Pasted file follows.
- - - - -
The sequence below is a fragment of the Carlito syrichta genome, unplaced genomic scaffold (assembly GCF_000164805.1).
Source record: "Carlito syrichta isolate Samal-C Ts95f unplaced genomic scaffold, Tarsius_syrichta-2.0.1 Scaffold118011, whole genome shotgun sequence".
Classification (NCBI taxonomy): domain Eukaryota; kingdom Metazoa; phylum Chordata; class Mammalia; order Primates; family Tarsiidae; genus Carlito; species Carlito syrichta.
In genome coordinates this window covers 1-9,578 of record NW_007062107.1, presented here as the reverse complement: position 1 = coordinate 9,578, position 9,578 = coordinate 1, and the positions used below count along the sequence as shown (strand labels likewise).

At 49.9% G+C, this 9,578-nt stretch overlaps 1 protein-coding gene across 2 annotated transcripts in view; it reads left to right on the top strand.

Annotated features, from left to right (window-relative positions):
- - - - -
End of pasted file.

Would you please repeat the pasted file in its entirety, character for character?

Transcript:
The sequence below is a fragment of the Carlito syrichta genome, unplaced genomic scaffold (assembly GCF_000164805.1).
Source record: "Carlito syrichta isolate Samal-C Ts95f unplaced genomic scaffold, Tarsius_syrichta-2.0.1 Scaffold118011, whole genome shotgun sequence".
Classification (NCBI taxonomy): domain Eukaryota; kingdom Metazoa; phylum Chordata; class Mammalia; order Primates; family Tarsiidae; genus Carlito; species Carlito syrichta.
In genome coordinates this window covers 1-9,578 of record NW_007062107.1, presented here as the reverse complement: position 1 = coordinate 9,578, position 9,578 = coordinate 1, and the positions used below count along the sequence as shown (strand labels likewise).

At 49.9% G+C, this 9,578-nt stretch overlaps 1 protein-coding gene across 2 annotated transcripts in view; it reads left to right on the top strand.

Annotated features, from left to right (window-relative positions):